Saturday, July 16, 2016

In vitro fertilization and creating genuine artificial intelligence

Catholic teaching says that there is (at least barring special divine dispensation) exactly one permissible way for human beings to directly produce new human beings: marital mating. This isn't just an arbitrary prohibition--arbitrary prohibitions like the one against pork went out (or, more precisely, underwent aufhebung) when the New Covenant came in. What is the reason for this restriction? We can, after all, permissibly produce other kinds of animals in other ways. There is no Catholic teaching against using artificial insemination in cattle.

I see two options. The first is that it is just the reflexiveness in human beings producing human beings requires the restriction. This seems implausible to me. Imagine that we meet Martians. It would be very odd to think that the Vulcans could permissibly produce new human beings in vitro and humans could permissibly produce new Vulcans in vitro, although humans couldn't permissibly produce humans in vitro (or Vulcans Vulcans).

The second option is that this has something to do with what is special about the target of production: a new human being. But what is it that is special about this target? It seems plausible that it is personhood. This suggests that we are only permitted to directly produce persons by marital mating. (Why? Maybe it has something to do with the more intimate way in which persons are images of God, and hence sacred, as in Paulo Juarez's comment. Or maybe there is a Kantian argument that other forms of production would fail to treat the persons as ends.)

But now if we were to generate genuine artificial intelligence--not merely computers acting as if they were intelligent--then we would have produced a person, and done so apart from marital mating. If I am right that it is personhood that is at the root of the prohibition on in vitro fertilization, it seems to follow that (at least barring special divine dispensation) it is impermissible for us to produce genuine artificial intelligence (AI).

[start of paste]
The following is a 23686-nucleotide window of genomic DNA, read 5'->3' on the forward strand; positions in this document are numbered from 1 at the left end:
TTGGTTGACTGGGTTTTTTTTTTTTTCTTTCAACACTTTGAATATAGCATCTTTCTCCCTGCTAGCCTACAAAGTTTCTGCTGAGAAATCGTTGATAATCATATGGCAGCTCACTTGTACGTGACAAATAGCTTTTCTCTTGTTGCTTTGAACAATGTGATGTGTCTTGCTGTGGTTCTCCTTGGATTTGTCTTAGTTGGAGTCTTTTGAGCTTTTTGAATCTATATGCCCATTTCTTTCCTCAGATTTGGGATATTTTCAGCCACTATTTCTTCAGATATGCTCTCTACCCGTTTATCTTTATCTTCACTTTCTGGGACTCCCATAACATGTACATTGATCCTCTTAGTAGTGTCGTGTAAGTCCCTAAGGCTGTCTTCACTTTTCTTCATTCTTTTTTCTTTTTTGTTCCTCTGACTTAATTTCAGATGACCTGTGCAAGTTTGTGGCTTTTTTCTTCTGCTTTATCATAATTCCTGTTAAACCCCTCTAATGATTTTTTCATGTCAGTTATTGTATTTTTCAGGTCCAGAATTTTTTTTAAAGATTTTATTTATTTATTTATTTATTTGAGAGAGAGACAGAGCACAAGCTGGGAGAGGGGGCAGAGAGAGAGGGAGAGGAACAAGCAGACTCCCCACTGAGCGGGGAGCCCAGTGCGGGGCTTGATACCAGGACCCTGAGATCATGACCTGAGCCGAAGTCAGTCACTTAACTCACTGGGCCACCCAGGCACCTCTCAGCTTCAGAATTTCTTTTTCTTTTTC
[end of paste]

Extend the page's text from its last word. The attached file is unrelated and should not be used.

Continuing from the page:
Should this ethical constraint hamper AI research? That depends on whether there is significant reason to think that computers could ever actually have genuine intelligence. If dualism is true (and Catholicism entails dualism), then the only way a computer could gain genuine intelligence, as opposed to merely behaving like an intelligent thing, would be by gaining a soul. But perhaps God has enacted something like a law of nature by which whenever matter is organized in such a way that it could support intelligence, then that matter comes to be ensouled. If so, there could be an ethical problem in aiming at genuine artificial intelligence, and this could ethically restrict AI research since we might not know where the line of sufficient organization would be crossed (presumably, though, we're not that close to the line yet).